A little more than three years ago, Dana Estates, then a Napa Valley new blood and a relative unknown, catapulted to fame when influential wine critic Robert Parker awarded its 2007 Lotus Vineyard Cabernet Sauvignon the highest score of 100 points.
Owned by Lee Hi-sang, CEO of South Korean conglomerate DongA One Group, the fledgling winery made its first vintage in 2005, making the 2007 its third.
“We took a risk,” Lee, 67, recalled how the decision to produce posh, single-vineyard cult Cabernets was a bold move on his part.
A firm believer in making the best, Lee went for “quality over quantity” with high-priced Cabernet Sauvignon crafted from grapes from only one vineyard per batch. By doing so, the resulting wine would fully reflect each vineyard’s own unique terroir.
“Single-vineyard wines express the characteristics of that particular vineyard,” said Lee, explaining how it differs from a wine made with grapes from several vineyards.
By their third vintage, Lee and his team ― which include Dana Estates winemaker Cameron Vawter and prominent independent vintner and consultant Philippe Melka ― were beyond successful. They were famous.
Fame can be fleeting for some, but not for Dana Estates. The winery went on to repeat history when the 2010 Lotus Vineyard vintage nabbed another 100 points from Robert Parker’s high-profile publication, The Wine Advocate, in December.
While Dana Estates produces cult Cabernets from three vineyards ― Helms, Lotus and Hershey ― it was Lotus’ wines that nabbed top ratings from The Wine Advocate twice.
Lee purchased Lotus in 2006 after he first bought Helms in 2005. Originally called Crystal Vineyard, Lotus was divided into two after Lee acquired the land. The lower area remained Crystal, while Lee christened the higher area Lotus.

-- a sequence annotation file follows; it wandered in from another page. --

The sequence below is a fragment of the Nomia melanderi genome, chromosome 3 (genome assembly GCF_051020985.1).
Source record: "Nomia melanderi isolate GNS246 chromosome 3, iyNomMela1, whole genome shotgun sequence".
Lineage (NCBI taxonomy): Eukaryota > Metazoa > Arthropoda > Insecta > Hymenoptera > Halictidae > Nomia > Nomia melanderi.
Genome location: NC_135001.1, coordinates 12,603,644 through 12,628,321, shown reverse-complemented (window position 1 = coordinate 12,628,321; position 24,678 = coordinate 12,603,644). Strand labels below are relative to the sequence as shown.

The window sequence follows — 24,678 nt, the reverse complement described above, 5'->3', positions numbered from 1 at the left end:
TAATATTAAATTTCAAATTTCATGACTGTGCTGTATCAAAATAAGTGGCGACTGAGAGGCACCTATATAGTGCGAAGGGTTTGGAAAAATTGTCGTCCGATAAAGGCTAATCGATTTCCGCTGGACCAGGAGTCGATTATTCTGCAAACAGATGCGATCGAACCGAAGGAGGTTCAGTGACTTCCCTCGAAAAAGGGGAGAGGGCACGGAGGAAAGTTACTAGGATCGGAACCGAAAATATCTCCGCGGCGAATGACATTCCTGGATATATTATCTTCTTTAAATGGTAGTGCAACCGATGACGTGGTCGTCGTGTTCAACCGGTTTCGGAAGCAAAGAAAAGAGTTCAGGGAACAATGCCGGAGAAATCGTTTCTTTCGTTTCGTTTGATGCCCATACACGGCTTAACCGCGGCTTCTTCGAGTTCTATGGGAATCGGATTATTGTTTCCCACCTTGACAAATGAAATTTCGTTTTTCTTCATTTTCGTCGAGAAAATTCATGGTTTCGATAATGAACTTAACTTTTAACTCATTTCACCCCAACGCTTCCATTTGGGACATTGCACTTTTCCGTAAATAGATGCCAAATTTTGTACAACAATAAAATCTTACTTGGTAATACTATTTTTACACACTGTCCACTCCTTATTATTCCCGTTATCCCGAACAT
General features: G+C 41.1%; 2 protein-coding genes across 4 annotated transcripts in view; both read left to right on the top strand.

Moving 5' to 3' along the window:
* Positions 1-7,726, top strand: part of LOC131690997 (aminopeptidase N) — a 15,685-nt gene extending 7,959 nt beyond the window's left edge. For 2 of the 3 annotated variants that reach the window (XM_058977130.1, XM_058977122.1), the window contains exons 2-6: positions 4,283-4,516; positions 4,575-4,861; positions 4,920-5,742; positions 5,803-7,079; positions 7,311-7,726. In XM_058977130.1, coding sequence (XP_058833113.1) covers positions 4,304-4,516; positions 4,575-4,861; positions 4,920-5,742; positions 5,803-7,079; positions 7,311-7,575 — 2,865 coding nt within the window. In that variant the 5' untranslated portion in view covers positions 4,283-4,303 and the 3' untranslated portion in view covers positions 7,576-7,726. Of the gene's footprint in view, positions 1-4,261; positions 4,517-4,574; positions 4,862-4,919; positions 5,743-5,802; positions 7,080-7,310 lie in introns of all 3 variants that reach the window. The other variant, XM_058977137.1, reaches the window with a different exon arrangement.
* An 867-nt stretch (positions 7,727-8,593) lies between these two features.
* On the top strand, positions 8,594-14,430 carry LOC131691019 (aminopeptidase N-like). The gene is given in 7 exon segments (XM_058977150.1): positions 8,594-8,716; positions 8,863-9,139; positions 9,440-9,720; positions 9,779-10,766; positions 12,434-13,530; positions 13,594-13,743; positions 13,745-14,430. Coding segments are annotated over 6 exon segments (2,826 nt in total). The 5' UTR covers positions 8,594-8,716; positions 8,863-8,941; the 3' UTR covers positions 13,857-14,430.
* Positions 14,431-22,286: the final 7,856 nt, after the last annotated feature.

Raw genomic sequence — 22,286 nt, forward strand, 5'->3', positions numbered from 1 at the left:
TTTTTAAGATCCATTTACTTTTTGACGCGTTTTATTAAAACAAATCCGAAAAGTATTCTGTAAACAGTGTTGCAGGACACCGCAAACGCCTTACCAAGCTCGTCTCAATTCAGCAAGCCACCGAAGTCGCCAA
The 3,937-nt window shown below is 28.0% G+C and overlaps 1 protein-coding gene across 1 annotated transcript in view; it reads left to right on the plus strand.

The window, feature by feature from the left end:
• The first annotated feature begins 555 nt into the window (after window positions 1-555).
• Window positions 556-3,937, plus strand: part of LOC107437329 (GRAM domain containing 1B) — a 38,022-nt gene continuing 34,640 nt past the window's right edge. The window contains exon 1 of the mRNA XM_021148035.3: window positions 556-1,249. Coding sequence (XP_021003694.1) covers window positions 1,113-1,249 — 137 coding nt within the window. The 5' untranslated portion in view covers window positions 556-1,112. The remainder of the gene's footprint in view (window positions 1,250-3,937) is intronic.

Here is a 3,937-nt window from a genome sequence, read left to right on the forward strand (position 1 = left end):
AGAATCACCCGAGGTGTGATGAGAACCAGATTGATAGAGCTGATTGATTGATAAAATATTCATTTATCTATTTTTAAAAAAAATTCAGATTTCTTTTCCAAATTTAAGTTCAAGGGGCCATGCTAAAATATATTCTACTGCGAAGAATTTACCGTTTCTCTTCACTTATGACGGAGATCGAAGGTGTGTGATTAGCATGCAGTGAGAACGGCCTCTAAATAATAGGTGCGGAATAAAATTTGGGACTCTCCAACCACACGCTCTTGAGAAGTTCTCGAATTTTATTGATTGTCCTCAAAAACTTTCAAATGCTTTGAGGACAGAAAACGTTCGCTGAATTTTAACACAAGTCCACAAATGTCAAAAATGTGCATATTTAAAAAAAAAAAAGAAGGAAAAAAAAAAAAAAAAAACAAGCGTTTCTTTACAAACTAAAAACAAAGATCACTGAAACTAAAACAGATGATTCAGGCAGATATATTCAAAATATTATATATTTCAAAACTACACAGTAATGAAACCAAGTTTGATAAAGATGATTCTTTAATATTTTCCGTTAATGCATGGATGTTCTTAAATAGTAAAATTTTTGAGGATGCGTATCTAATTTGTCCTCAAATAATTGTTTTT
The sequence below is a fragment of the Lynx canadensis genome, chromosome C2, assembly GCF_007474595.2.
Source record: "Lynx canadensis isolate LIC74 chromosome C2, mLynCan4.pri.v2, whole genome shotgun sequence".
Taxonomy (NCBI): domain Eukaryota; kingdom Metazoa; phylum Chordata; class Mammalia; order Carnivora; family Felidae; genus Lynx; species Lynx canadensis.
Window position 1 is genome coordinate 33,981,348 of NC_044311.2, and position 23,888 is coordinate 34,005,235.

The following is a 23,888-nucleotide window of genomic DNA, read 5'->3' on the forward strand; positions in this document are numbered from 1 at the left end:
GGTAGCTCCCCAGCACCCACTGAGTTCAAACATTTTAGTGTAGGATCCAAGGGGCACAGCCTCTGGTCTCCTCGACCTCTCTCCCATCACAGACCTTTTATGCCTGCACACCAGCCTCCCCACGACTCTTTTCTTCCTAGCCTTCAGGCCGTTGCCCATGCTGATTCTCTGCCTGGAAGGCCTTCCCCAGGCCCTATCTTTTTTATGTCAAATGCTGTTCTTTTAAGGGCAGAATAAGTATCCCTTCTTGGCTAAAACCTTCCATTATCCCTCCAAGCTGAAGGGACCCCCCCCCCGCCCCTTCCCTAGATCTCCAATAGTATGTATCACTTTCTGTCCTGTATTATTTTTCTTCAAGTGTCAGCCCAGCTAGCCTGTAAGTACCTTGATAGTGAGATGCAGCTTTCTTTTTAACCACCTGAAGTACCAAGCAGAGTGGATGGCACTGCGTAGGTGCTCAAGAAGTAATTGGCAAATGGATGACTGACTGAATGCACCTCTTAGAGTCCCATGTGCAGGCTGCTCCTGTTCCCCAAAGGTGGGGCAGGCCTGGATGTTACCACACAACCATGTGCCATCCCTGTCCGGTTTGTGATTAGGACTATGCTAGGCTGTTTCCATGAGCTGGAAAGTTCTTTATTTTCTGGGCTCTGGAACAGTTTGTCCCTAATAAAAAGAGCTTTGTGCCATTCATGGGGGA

“Lotus receives a prolonged and strong exposure to the sun from the West and the earth is rocky and rough, resulting in a powerful wine that is rich in aroma,” said Lee.
The combination of higher altitude and rocky terrain apparently helps make for a great Cabernet Sauvignon, which means that Lee’s final addition to his winery, Hershey Vineyard, shows great promise.
Lee harbors high hopes for Hershey’s single-vineyard Cabernet Sauvignon, especially since the fifth vintage, a 2010, nabbed a 99+ score from The Wine Advocate.
“Experts are very interested,” Lee said.
According to the official Dana Estates website, like Lotus, Hershey possesses rocky soil. Situated on Howell Mountain at 1,800 feet above sea level, Hershey is 600 feet higher up than Lotus and is located on a mountain that is known for resulting in wines that age well.
What is even more interesting is that Hershey recently started to also produce Cabernet Franc, as of 2012 to be exact. In other words, the vineyard now yields a grape variety that, in Bordeaux, is often blended with Cabernet Sauvignon.
“It was very good,” Lee said of the first crop that came out this year.
“We can only make a few bottles with it,” said Lee, who added that it is likely they will look into blending it. Should Hershey’s Franc be blended with its Sauvignon, it could possibly result in a Bordeaux-style wine.
Blending, though not new to Dana Estates, is new to its U.S. portfolio, and while it is too early to know whether or not Hershey’s Cabernet franc and Sauvignon will be married in one bottle, Lee confirmed that the winery’s blend of Cabernet Sauvignon from its vineyards, Onda d’Oro, will be available in the U.S. starting this year.
Up until very recently, Onda d’Oro ― a Cabernet Sauvignon created from grapes from the estate’s vineyards ― was only available in South Korea.
“We sent Onda d’Oro to our mailing list last year and starting this year we have begun rolling it out in shops and restaurants in the U.S.,” said Lee.
Dana also saw great success at the annual Premiere Napa Valley trade auction last February, where five cases of a limited-edition blend of Cabernet Sauvignon from the estate’s vineyards nabbed the highest bid at $70,000.
“The blend was specially created for the event,” said Lee.
This much good news could go to one’s head. But Lee ― who oversees a vast empire of businesses ranging from wine importation to flour production ― seems unfazed by all the attention, and instead appears calm, collected and serenely pleased with his current state of affairs.
Rather than consider expanding his winery, Lee expressed a desire to take a steady approach, to continue to work to produce the best.
By Jean Oh (email@example.com